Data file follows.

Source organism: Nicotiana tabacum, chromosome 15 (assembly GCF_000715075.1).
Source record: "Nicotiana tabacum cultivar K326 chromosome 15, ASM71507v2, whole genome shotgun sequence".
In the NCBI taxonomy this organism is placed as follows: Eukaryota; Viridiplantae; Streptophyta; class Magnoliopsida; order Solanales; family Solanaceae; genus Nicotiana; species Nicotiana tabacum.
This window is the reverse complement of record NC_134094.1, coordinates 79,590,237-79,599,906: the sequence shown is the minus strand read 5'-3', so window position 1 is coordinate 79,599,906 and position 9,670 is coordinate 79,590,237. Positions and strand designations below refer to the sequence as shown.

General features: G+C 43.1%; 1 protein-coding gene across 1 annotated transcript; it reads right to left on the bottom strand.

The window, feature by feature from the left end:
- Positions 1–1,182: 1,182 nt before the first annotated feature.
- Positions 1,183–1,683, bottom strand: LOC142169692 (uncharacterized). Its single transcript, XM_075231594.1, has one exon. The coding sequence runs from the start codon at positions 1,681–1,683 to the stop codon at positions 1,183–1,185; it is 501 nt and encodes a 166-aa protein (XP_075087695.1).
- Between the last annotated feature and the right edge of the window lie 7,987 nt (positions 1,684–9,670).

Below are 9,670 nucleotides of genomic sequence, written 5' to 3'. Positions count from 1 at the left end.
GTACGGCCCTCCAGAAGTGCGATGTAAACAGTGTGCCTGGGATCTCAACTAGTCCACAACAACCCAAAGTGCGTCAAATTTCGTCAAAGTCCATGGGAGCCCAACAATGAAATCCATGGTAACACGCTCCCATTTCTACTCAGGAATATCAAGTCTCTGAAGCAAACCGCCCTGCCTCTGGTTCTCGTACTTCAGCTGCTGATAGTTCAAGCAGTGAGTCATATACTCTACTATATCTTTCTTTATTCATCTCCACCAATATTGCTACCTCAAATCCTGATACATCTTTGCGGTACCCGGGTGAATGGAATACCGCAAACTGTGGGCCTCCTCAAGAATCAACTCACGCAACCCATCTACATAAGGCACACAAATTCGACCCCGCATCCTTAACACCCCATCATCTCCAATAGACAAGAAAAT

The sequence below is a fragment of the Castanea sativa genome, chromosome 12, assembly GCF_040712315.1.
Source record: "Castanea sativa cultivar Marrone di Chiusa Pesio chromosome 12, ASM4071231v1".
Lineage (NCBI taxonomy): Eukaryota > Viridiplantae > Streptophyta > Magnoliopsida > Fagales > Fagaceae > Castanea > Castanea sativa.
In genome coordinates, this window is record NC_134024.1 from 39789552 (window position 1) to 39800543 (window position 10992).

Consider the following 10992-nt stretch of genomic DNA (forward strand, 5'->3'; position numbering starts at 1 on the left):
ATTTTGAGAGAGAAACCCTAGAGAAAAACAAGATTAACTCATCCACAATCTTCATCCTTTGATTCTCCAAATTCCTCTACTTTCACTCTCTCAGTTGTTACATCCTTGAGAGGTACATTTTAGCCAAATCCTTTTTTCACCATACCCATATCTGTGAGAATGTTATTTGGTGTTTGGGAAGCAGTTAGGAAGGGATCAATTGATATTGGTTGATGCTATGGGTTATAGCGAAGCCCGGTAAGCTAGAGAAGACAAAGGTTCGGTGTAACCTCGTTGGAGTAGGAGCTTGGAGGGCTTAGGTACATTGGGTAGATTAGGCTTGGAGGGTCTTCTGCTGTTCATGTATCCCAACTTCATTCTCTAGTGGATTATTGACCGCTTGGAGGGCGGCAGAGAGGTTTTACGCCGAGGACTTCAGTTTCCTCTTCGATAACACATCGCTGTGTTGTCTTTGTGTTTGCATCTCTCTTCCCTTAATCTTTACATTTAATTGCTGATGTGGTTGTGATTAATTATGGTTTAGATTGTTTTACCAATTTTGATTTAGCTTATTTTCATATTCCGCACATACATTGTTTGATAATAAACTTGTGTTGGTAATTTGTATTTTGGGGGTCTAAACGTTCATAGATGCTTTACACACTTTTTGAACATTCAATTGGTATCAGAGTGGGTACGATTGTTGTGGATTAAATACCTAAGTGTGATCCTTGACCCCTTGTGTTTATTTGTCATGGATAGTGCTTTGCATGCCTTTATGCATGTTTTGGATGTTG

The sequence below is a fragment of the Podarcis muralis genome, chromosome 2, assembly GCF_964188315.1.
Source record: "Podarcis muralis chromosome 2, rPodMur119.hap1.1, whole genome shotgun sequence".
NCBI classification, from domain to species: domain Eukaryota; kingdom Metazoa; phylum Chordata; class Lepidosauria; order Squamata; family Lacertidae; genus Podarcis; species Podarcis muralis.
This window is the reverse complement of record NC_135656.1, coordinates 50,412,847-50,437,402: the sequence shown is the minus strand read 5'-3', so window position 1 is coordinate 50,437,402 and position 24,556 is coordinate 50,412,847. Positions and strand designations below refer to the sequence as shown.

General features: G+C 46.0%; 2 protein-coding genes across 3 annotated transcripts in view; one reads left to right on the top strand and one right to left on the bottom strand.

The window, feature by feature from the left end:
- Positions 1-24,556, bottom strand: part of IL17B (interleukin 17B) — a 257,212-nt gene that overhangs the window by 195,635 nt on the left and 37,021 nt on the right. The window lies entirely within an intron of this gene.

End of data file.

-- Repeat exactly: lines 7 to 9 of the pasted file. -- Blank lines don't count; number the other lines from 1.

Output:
- Positions 1–1,182: 1,182 nt before the first annotated feature.
- Positions 1,183–1,683, bottom strand: LOC142169692 (uncharacterized). Its single transcript, XM_075231594.1, has one exon. The coding sequence runs from the start codon at positions 1,681–1,683 to the stop codon at positions 1,183–1,185; it is 501 nt and encodes a 166-aa protein (XP_075087695.1).
- Between the last annotated feature and the right edge of the window lie 7,987 nt (positions 1,684–9,670).